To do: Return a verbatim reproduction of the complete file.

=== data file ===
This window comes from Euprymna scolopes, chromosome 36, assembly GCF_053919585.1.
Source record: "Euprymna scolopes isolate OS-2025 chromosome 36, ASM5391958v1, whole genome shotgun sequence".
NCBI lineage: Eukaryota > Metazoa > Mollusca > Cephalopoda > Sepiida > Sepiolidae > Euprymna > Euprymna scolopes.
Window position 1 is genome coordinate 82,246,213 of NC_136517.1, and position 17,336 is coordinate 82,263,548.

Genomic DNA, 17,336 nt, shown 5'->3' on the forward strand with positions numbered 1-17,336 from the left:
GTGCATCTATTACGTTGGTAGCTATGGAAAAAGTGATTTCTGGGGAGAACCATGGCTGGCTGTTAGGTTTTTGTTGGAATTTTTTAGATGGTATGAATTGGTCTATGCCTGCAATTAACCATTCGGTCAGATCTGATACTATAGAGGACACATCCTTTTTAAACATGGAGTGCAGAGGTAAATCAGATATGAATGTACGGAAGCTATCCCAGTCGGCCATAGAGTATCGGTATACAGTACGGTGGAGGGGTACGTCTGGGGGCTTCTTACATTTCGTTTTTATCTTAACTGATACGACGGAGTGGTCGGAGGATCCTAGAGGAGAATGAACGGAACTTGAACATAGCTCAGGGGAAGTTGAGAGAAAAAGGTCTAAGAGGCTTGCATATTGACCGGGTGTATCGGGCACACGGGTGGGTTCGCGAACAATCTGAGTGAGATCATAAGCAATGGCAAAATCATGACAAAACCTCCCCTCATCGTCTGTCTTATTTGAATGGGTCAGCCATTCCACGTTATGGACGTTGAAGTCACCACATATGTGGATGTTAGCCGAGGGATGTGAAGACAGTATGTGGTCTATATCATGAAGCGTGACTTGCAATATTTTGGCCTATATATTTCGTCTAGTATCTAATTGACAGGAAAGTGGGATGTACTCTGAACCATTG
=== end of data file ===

This window comes from Euprymna scolopes, chromosome 36, assembly GCF_053919585.1.
Source record: "Euprymna scolopes isolate OS-2025 chromosome 36, ASM5391958v1, whole genome shotgun sequence".
NCBI lineage: Eukaryota > Metazoa > Mollusca > Cephalopoda > Sepiida > Sepiolidae > Euprymna > Euprymna scolopes.
Window position 1 is genome coordinate 82,246,213 of NC_136517.1, and position 17,336 is coordinate 82,263,548.

Genomic DNA, 17,336 nt, shown 5'->3' on the forward strand with positions numbered 1-17,336 from the left:
GTGCATCTATTACGTTGGTAGCTATGGAAAAAGTGATTTCTGGGGAGAACCATGGCTGGCTGTTAGGTTTTTGTTGGAATTTTTTAGATGGTATGAATTGGTCTATGCCTGCAATTAACCATTCGGTCAGATCTGATACTATAGAGGACACATCCTTTTTAAACATGGAGTGCAGAGGTAAATCAGATATGAATGTACGGAAGCTATCCCAGTCGGCCATAGAGTATCGGTATACAGTACGGTGGAGGGGTACGTCTGGGGGCTTCTTACATTTCGTTTTTATCTTAACTGATACGACGGAGTGGTCGGAGGATCCTAGAGGAGAATGAACGGAACTTGAACATAGCTCAGGGGAAGTTGAGAGAAAAAGGTCTAAGAGGCTTGCATATTGACCGGGTGTATCGGGCACACGGGTGGGTTCGCGAACAATCTGAGTGAGATCATAAGCAATGGCAAAATCATGACAAAACCTCCCCTCATCGTCTGTCTTATTTGAATGGGTCAGCCATTCCACGTTATGGACGTTGAAGTCACCACATATGTGGATGTTAGCCGAGGGATGTGAAGACAGTATGTGGTCTATATCATGAAGCGTGACTTGCAATATTTTGGCCTATATATTTCGTCTAGTATCTAATTGACAGGAAAGTGGGATGTACTCTGAACCATTG